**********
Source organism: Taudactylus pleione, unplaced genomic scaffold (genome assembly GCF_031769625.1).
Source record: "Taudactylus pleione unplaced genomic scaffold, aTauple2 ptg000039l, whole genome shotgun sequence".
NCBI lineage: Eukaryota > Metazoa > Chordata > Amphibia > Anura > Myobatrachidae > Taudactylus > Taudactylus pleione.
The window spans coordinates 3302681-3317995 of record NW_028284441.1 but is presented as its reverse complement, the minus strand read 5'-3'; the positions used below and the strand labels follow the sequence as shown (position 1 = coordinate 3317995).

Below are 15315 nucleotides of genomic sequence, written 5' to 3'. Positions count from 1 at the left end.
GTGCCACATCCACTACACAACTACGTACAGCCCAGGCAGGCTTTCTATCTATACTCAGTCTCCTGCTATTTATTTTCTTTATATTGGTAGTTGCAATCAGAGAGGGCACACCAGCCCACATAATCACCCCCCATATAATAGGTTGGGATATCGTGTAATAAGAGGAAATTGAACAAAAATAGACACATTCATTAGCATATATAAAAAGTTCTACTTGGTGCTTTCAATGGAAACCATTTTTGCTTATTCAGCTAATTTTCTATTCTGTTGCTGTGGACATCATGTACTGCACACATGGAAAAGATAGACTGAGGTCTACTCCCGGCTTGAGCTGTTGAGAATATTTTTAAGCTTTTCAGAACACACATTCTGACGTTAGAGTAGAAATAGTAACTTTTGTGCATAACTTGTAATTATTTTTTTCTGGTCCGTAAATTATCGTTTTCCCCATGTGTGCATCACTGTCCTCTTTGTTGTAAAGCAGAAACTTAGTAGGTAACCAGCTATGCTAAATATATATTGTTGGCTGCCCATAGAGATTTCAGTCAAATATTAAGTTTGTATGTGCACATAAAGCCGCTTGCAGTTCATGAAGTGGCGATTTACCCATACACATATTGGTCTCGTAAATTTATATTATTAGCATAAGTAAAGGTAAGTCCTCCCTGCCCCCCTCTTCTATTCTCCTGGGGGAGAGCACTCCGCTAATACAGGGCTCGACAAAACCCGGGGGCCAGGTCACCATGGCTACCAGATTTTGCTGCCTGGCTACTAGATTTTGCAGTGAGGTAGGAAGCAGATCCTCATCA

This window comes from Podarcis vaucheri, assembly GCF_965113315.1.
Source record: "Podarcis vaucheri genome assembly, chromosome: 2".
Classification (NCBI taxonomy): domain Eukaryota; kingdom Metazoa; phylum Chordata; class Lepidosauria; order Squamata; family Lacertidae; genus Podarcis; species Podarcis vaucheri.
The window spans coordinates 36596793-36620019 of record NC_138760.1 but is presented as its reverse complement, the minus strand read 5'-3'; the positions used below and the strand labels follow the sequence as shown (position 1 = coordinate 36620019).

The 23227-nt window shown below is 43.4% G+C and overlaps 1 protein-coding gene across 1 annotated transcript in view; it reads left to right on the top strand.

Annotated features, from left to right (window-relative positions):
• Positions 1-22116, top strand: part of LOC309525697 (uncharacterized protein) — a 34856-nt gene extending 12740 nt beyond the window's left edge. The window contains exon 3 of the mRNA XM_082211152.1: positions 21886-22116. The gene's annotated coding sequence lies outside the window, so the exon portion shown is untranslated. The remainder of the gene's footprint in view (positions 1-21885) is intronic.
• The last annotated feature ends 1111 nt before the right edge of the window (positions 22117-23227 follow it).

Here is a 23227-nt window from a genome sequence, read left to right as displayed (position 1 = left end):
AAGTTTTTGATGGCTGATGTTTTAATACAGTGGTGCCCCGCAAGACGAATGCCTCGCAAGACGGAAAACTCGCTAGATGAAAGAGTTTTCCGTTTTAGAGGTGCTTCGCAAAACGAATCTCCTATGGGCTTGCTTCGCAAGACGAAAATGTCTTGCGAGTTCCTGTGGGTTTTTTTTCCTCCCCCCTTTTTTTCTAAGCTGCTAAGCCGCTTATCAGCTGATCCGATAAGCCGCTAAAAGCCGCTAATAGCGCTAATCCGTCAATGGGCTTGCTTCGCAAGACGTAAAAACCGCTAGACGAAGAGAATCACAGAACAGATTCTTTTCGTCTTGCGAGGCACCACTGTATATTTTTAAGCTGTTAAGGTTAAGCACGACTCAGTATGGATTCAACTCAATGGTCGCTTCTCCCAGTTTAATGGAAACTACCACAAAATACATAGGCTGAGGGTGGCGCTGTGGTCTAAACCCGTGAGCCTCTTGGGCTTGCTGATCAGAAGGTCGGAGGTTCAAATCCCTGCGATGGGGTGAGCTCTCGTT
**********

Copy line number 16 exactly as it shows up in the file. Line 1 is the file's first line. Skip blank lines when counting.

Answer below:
AAGTTTTTGATGGCTGATGTTTTAATACAGTGGTGCCCCGCAAGACGAATGCCTCGCAAGACGGAAAACTCGCTAGATGAAAGAGTTTTCCGTTTTAGAGGTGCTTCGCAAAACGAATCTCCTATGGGCTTGCTTCGCAAGACGAAAATGTCTTGCGAGTTCCTGTGGGTTTTTTTTCCTCCCCCCTTTTTTTCTAAGCTGCTAAGCCGCTTATCAGCTGATCCGATAAGCCGCTAAAAGCCGCTAATAGCGCTAATCCGTCAATGGGCTTGCTTCGCAAGACGTAAAAACCGCTAGACGAAGAGAATCACAGAACAGATTCTTTTCGTCTTGCGAGGCACCACTGTATATTTTTAAGCTGTTAAGGTTAAGCACGACTCAGTATGGATTCAACTCAATGGTCGCTTCTCCCAGTTTAATGGAAACTACCACAAAATACATAGGCTGAGGGTGGCGCTGTGGTCTAAACCCGTGAGCCTCTTGGGCTTGCTGATCAGAAGGTCGGAGGTTCAAATCCCTGCGATGGGGTGAGCTCTCGTT